MORE

Daylight Review

Daylight begins with a well-off European couple, Danny and pregnant wife Irene (Aidan Redmond and Alexandra Meierhans), on their way to a wedding in the country. When they wind up, after a wrong turn, waylaid and taken captive by three underclass American roughs, one fears another knockoff of Michael Haneke's Funny Games—but director David Barker is up to something rather more interesting and precarious than Haneke's broad satire, or the class-war titillation of subsequent hostage pictures (Kidnapped, Los Bastardos). When Irene is left alone as ransom with two of the kidnappers—rambunctious bipolar simp Renny (Michael Godere) and daddy-figure Leo (Ivan Martin)—the psychological gamesmanship begins. At first a cringing victim, Meierhans soon meets her captors with earnest hazel eyes and, imitating a slender-necked Renaissance Madonna, displays her bulging belly and a renascent Catholicism to play on her tormenters' repressed tender feelings toward maternity and God. Barker, using the abduction scenario to evoke religious yearning, keeps the intentions of all parties hanging, pendulum-like, while finding new points of entry in every scene. Punctuating views of the bucolic countryside and sky attest to nature or God's indifference to human suffering, but such formalist touches don't overwhelm the responsive ensemble work in this resourceful, taboo-prodding sickie.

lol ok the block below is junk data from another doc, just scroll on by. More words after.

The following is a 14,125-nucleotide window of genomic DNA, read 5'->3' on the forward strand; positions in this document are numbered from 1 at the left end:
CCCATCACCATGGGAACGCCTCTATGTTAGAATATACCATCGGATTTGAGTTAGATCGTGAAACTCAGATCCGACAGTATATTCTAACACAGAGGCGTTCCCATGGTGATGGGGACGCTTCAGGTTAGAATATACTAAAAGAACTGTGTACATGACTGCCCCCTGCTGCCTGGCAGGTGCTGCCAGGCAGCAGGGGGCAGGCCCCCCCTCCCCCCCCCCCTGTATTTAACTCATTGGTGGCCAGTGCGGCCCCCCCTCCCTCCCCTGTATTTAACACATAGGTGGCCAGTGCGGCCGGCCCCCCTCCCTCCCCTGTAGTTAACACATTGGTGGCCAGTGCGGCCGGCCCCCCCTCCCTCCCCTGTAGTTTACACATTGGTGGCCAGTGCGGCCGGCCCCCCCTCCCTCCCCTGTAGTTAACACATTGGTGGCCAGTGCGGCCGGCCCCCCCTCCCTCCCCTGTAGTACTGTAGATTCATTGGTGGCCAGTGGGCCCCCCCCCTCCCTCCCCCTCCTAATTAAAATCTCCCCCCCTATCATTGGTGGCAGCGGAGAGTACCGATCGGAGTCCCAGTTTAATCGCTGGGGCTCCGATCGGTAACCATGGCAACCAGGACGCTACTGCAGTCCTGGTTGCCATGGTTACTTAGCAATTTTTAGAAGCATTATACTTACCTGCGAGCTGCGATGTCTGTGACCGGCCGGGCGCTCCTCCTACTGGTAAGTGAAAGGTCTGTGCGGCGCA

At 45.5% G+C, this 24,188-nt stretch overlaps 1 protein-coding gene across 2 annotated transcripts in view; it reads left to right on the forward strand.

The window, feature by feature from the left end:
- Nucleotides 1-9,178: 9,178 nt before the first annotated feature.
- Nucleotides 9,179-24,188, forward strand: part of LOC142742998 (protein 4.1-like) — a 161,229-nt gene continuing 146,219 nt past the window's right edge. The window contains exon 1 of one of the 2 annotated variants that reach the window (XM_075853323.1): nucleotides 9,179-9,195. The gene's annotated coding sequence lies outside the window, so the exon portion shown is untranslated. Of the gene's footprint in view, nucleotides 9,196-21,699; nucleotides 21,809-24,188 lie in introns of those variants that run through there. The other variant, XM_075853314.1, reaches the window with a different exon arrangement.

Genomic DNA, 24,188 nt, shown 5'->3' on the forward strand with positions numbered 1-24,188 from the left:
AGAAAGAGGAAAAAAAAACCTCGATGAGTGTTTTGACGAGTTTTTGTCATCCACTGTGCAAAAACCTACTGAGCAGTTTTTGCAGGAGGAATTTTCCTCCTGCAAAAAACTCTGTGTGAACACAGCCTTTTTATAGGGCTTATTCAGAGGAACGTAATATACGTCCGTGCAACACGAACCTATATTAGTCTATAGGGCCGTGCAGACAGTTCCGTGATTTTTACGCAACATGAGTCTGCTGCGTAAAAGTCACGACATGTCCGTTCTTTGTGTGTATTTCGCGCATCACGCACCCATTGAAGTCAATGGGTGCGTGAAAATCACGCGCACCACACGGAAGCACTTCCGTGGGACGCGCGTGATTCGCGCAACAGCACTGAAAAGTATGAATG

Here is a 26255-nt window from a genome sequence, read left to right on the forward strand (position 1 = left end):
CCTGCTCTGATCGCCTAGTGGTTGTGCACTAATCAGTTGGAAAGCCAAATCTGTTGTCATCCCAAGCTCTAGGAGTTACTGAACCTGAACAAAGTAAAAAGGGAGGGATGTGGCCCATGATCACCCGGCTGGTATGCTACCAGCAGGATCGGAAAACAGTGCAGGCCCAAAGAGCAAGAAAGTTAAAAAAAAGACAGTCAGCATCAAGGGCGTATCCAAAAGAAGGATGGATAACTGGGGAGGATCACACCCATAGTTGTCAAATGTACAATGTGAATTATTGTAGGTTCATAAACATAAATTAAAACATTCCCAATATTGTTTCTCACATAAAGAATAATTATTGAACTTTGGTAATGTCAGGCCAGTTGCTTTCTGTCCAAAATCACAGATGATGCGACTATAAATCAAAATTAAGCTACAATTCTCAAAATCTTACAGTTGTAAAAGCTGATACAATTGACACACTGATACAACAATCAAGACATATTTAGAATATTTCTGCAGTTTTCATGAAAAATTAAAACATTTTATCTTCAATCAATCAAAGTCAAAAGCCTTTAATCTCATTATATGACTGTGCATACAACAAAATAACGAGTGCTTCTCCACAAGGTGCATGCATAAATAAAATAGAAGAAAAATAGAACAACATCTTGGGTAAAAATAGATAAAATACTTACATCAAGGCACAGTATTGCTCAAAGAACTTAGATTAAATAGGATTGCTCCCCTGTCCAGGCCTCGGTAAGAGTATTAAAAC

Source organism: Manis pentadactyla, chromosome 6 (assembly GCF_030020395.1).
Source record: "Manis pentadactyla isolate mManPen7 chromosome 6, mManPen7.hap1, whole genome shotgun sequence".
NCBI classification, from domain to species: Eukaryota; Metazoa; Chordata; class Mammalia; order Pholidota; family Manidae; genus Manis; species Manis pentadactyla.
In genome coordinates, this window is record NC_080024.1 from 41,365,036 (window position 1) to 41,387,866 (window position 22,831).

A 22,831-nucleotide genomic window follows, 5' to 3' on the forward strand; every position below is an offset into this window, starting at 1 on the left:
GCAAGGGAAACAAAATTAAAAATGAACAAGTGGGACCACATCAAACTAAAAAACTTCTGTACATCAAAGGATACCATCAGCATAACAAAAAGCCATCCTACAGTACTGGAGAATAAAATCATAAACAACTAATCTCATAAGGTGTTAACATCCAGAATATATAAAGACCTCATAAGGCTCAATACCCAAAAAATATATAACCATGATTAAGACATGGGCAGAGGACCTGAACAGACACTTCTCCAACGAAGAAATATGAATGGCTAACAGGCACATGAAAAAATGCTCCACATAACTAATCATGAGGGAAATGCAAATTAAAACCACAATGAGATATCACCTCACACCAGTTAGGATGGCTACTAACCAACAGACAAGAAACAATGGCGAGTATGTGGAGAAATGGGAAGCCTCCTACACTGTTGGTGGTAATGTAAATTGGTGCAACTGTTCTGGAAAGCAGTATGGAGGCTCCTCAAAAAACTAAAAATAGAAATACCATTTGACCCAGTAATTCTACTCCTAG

Newsletters

All-access pass to top stories, events and offers around town.

Sign Up >

No Thanks!

Remind Me Later >